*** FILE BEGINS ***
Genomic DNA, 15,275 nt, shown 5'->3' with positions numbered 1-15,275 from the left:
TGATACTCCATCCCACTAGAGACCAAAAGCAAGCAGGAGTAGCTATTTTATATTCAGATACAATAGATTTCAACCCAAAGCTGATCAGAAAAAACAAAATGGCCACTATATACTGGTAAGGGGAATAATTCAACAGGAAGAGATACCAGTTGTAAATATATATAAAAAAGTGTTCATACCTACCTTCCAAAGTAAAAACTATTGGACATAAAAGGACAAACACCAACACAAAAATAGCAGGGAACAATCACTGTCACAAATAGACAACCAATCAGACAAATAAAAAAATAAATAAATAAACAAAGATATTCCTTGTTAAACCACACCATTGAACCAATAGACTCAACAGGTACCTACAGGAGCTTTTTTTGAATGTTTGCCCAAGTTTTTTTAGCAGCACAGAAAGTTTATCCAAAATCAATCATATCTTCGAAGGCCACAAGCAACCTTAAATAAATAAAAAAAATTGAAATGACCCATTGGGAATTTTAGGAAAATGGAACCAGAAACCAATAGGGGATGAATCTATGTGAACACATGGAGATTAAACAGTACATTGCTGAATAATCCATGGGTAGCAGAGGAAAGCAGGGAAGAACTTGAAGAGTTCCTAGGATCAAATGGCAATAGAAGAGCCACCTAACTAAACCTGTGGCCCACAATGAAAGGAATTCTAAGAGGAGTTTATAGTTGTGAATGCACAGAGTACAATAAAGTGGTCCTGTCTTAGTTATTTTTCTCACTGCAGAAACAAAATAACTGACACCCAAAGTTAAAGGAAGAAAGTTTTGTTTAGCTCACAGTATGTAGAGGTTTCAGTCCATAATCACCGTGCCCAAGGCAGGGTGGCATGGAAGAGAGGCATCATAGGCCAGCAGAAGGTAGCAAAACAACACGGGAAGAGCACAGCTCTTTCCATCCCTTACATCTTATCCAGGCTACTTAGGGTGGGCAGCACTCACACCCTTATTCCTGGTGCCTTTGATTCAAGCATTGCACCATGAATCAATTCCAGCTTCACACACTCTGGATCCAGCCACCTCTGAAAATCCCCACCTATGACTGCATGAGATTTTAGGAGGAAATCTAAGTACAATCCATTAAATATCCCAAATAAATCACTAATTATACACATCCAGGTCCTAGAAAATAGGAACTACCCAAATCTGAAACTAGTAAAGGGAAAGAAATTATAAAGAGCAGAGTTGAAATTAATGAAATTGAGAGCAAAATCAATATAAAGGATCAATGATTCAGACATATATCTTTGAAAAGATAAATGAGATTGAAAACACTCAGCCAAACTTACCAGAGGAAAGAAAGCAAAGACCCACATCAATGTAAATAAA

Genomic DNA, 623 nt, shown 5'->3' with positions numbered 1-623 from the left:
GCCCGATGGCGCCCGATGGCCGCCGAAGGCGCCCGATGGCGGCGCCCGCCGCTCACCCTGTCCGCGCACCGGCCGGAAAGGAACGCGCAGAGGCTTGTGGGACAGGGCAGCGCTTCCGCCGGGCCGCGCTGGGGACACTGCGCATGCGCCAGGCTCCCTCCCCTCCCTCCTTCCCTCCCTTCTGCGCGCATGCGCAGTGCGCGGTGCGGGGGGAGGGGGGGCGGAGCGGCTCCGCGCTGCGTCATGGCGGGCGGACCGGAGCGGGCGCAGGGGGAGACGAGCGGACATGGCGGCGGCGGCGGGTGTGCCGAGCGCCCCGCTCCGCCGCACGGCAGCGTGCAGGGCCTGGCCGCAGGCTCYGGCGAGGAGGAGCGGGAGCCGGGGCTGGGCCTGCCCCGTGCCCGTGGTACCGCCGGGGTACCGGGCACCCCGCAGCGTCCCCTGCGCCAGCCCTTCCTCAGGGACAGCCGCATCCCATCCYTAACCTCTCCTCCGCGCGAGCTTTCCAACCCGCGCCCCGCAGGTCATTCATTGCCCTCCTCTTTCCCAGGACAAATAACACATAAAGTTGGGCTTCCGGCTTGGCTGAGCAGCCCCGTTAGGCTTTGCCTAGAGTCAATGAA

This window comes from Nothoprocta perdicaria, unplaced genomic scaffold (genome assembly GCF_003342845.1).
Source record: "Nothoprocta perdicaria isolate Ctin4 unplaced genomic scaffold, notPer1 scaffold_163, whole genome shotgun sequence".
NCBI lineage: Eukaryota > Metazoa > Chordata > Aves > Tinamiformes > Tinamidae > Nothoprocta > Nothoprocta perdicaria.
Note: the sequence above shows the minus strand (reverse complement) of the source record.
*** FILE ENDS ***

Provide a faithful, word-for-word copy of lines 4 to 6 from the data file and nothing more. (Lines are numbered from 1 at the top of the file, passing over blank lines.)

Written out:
GCCCGATGGCGCCCGATGGCCGCCGAAGGCGCCCGATGGCGGCGCCCGCCGCTCACCCTGTCCGCGCACCGGCCGGAAAGGAACGCGCAGAGGCTTGTGGGACAGGGCAGCGCTTCCGCCGGGCCGCGCTGGGGACACTGCGCATGCGCCAGGCTCCCTCCCCTCCCTCCTTCCCTCCCTTCTGCGCGCATGCGCAGTGCGCGGTGCGGGGGGAGGGGGGGCGGAGCGGCTCCGCGCTGCGTCATGGCGGGCGGACCGGAGCGGGCGCAGGGGGAGACGAGCGGACATGGCGGCGGCGGCGGGTGTGCCGAGCGCCCCGCTCCGCCGCACGGCAGCGTGCAGGGCCTGGCCGCAGGCTCYGGCGAGGAGGAGCGGGAGCCGGGGCTGGGCCTGCCCCGTGCCCGTGGTACCGCCGGGGTACCGGGCACCCCGCAGCGTCCCCTGCGCCAGCCCTTCCTCAGGGACAGCCGCATCCCATCCYTAACCTCTCCTCCGCGCGAGCTTTCCAACCCGCGCCCCGCAGGTCATTCATTGCCCTCCTCTTTCCCAGGACAAATAACACATAAAGTTGGGCTTCCGGCTTGGCTGAGCAGCCCCGTTAGGCTTTGCCTAGAGTCAATGAA

This window comes from Nothoprocta perdicaria, unplaced genomic scaffold (genome assembly GCF_003342845.1).
Source record: "Nothoprocta perdicaria isolate Ctin4 unplaced genomic scaffold, notPer1 scaffold_163, whole genome shotgun sequence".